EDITORIAL BOARD MEMBERS
Department of Pharmaceutical & Administrative Science
Western New England University
Dr. Priefer performed his doctoral work at McGill University in Montreal, Canada focused on organic and polymer chemistry. He next had the opportunity to work in two industrial settings, Starks Associate and Neurochem Inc. This expanded his repertoire into medicinal chemistry as well as industrial GLP requirements. Prior to joining the College of Pharmacy at Western New England University last July as a Full Professor, he had spent seven years in the Chemistry and Biochemistry Department at Niagara University, being promoted to Associate after only 4 years, and Full, 3 years hence; as well as become Chair of the Department. While at Niagara University, and now Western New England University, he has expanded his range of projects to also include analytical and materials chemistry. He has over 30 journal publications ranging from organic synthesis, physical organic, analytical, medicinal, educational, and material chemistry. He also is the pioneering investigator of the recently introduce a new class of polyelectrolytes into the realm of multilayer (i.e. pseudo-polyelectrolytes) which has made inroads in detection technology for Diabetes and Alzheimer’s as well as Proton Exchange Membranes.
SMALL MOLECULE DESIGN FOR THE DISRUPTION OF AMYLOID PLAQUE FORMATION
Alzheimers Disease (AD) is a devastating neurological degenerative disease that affected 4.5 million Americans in 2000, but is predicated to rise to 13.2 million by 2050. Causes of AD are general classified into three areas; 1) hyperphosphorylation of Tau, 2) insulin insensitivity, and 3) accumulation of the beta-amyloid (A-beta) peptide. The most prevalent theory is the Amyloid Cascade Hypothesis. It is postulated that when the APP protein is digested, initially with beta-secretase followed by gamma-secretase, the A-beta fragment is formed. This leads to aggregation of amyloid beta-peptide oligomers, also known as amyloid beta-derivatived diffusible ligands (ADDLs). These oligomers further congregate to form the characteristic plaques of AD patients.
There are four main areas for which a drug could possibly be designed to stop the progression of AD. They are i) beta-secretase inhibitors; ii) gamma-secretase inhibitors; iii) clearance or iv) prevention of A-beta monomer aggregation. This latter approach is the thrust of this research. We have synthesized libraries of molecules and have already begun testing using Thioflavine T fluorescence assay. One particular library has already yielded very promising results. Of the compounds tested within this set, three showed fibrillogenic inhibition between 70-85% after incubation of 3½ days.The remaining three compounds of this library demonstrated inhibition of ~95%.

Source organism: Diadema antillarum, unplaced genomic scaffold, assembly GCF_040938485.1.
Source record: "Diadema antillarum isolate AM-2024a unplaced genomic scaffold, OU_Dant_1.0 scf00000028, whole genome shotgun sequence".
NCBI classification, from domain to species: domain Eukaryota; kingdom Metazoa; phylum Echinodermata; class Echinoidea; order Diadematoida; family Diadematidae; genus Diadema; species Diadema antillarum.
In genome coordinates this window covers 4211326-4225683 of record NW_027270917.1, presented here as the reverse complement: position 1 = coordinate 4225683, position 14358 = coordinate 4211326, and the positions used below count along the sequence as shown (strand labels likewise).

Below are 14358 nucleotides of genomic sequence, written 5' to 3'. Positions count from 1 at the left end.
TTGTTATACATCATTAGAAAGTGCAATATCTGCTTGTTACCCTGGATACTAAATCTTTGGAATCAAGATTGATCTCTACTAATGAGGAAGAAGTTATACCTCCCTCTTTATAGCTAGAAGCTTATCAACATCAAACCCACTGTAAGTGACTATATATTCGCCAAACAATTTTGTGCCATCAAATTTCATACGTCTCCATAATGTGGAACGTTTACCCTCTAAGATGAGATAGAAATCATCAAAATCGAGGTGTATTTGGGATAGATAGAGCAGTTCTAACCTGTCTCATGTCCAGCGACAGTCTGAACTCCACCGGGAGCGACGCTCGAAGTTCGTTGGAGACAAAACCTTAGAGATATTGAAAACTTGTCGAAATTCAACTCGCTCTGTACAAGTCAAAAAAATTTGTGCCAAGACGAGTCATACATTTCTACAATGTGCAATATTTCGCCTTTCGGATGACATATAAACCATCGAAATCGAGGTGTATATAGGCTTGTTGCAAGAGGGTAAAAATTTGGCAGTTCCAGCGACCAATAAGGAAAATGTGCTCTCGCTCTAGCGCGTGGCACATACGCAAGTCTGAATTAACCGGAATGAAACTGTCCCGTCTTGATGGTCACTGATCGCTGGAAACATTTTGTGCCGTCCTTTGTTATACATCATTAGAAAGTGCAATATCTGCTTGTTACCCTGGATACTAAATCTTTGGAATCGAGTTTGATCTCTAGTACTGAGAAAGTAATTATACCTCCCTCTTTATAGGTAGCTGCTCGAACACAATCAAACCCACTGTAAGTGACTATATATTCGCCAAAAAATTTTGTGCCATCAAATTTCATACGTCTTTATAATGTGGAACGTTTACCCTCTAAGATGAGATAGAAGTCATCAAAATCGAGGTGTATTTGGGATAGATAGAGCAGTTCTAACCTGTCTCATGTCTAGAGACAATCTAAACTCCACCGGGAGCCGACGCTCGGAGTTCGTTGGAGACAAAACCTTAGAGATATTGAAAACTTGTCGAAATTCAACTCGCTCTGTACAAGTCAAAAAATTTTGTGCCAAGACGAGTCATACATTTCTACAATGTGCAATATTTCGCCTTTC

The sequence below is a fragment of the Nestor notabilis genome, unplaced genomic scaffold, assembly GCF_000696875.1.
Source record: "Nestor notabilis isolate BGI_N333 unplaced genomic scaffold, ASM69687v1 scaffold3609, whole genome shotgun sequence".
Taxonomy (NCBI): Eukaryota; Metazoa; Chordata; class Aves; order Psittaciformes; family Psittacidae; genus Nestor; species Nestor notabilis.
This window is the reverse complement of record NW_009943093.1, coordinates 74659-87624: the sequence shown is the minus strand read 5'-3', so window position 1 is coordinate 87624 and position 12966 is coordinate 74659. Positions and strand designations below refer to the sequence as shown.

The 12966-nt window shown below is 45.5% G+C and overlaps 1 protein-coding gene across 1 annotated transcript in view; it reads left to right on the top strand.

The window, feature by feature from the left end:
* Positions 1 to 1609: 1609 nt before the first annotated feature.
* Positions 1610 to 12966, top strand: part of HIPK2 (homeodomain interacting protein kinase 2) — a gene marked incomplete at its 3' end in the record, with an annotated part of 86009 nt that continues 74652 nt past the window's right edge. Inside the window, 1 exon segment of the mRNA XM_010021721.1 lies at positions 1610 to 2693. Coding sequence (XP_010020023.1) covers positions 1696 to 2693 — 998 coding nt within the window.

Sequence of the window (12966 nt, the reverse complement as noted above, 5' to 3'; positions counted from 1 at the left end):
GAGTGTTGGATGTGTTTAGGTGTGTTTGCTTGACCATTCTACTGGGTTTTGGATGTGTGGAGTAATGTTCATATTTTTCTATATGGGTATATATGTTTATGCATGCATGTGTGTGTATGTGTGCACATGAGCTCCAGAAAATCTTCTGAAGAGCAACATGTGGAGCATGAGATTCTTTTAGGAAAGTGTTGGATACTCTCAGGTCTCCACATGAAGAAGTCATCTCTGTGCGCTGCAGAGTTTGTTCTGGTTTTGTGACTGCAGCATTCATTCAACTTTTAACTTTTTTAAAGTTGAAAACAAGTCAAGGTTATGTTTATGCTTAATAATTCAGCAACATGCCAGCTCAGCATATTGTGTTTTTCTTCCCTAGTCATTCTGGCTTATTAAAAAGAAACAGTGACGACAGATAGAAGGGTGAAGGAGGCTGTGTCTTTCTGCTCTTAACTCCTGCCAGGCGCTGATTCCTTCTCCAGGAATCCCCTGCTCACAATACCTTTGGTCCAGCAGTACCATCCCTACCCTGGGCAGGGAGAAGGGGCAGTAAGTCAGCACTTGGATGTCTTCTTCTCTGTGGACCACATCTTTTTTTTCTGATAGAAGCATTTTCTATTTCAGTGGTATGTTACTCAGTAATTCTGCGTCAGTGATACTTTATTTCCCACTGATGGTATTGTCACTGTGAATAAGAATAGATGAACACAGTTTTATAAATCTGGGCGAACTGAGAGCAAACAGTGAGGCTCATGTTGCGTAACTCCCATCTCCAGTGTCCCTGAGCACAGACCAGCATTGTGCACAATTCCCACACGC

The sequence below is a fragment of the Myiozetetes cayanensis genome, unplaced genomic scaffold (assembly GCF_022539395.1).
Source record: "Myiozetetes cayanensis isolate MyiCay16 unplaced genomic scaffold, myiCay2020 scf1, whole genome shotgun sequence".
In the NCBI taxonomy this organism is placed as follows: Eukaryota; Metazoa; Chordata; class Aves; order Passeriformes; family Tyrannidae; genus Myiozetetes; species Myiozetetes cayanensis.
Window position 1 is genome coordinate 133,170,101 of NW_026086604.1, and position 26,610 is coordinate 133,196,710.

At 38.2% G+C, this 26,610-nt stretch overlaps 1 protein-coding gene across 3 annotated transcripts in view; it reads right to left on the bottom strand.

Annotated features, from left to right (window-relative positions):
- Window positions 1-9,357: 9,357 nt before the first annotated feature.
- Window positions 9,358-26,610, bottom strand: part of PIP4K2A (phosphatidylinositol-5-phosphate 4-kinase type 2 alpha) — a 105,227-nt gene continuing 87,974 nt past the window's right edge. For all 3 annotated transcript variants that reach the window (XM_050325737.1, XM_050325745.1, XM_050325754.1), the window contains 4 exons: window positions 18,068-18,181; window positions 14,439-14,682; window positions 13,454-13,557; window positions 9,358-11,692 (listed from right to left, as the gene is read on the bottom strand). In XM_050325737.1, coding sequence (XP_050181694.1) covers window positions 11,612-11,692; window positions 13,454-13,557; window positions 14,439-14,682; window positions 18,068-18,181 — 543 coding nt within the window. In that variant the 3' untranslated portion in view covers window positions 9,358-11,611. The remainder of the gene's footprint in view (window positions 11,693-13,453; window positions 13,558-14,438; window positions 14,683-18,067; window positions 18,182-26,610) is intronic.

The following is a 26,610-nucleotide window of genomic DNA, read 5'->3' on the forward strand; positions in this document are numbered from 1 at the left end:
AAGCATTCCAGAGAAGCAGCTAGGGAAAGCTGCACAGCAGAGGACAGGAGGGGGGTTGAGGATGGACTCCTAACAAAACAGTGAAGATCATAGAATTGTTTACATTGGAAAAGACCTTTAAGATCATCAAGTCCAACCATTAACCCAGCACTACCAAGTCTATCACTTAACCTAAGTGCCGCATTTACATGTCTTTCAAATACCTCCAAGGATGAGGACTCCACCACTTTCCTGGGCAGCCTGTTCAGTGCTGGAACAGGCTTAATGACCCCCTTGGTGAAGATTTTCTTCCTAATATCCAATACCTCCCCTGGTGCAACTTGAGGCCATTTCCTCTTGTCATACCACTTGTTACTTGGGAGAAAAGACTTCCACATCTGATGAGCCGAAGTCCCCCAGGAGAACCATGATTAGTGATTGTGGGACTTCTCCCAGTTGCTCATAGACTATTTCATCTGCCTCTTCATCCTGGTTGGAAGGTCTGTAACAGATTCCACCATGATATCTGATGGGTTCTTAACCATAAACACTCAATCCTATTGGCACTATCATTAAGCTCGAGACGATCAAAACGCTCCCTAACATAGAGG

Polyvinylphenol based polymers are weak polyacids due to the hydroxyl group attached to the phenyl ring. The aromatic character, very weak acidity, and hydrogen bonding capability of 4-vinylphenol and derivatives will yield polyelectrolytes with a rich suite of chemical and physical properties that are much different than most weak polyanions. Multilayered films of the phenol-based polymers have been prepared using the layer-by-layer assembly technique. The counter polycations investigated include polyallylamine, PDMAC, polyaniline and derivatives. The film growth has been followed using UV-visible spectroscopy, while their thickness, roughness, swelling, and morphology will be investigated using atomic force microscopy and Interference Microscope. The combination of aromaticity, hydrogen bonding, and variable charge density is expected to produce films with unique bulk and surface properties. This technology is being used for the development of new Proton Exchange Membranes, Breathalyzer for monitoring diabetes, and Detector of Abeta for Alzheimers Disease
NEW ANTIMICROBIAL AGENTS
The development of new antibiotics has become increasingly important as more and more strains of drug-resistant bacteria are being discovered. It is well known that phenol and many of its derivatives are antimicrobial agents. However, a comprehensive study of the structure-activity-relationship (SAR) has not been undertaken. Our research is to initial examine how modification of the acidity and lipophilicity of phenol derivatives alters biological activity to ultimately elucidate a SAR profile. This will provide a foundation to synthesize additional derivatives to further increase biological activity.
TYPE II DIABETES
Diabetes is a disease that affects 18.2 million Americans. Approximately 90-95% of these cases are type II diabetes. It has been found that this disease is directly linked to an over activity of protein tyrosine phosphatase 1B (PTP1B), which dephosphorylates the multiple tyrosine residues within the insulin receptor (IR) protein. Our research project is to develop a library of compounds which may act as inhibitors towards PTP1B.
PHOTODYNAMIC CANCER THERAPY
Photodynamic therapy (PDT) is a very attractive technique for the treatment of cancer as it is a non-invasive procedure. This involves the use of a photosensitive compound, which in the presence of light and oxygen can induce cellular death. PDT has been known for well over one hundred years, but is just now starting to be researched more extensively and used in clinical settings.
Work has been done using a boron core in a non-porphyrin based PDT agent (aza-BODIPY) with promising results. We are further examining this approach and evaluate whether these agents are active in PDT, show minimal dark toxicity, and can lead the cell to death via apoptosis. When irradiated above 600nm these aza-BODIPY compounds react with triplet O2 in the body to form a reactive singlet oxygen species which leads to cell death. In vitro studies on HeLa cells have revealed an effective photosensitive compound with low dark cytotoxicity and promotion of apoptotic cell death when exposed to light.